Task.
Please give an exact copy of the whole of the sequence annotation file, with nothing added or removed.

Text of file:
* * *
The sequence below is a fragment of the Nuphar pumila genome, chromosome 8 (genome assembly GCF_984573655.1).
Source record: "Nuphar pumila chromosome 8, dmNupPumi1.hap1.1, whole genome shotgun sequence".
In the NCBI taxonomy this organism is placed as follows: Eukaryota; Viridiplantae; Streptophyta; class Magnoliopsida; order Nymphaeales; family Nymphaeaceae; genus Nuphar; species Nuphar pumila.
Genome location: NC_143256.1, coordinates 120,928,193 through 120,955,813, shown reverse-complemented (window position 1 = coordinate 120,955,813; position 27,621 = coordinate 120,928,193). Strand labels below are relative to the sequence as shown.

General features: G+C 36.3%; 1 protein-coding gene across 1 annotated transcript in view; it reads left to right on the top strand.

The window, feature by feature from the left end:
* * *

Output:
The sequence below is a fragment of the Nuphar pumila genome, chromosome 8 (genome assembly GCF_984573655.1).
Source record: "Nuphar pumila chromosome 8, dmNupPumi1.hap1.1, whole genome shotgun sequence".
In the NCBI taxonomy this organism is placed as follows: Eukaryota; Viridiplantae; Streptophyta; class Magnoliopsida; order Nymphaeales; family Nymphaeaceae; genus Nuphar; species Nuphar pumila.
Genome location: NC_143256.1, coordinates 120,928,193 through 120,955,813, shown reverse-complemented (window position 1 = coordinate 120,955,813; position 27,621 = coordinate 120,928,193). Strand labels below are relative to the sequence as shown.

General features: G+C 36.3%; 1 protein-coding gene across 1 annotated transcript in view; it reads left to right on the top strand.

The window, feature by feature from the left end: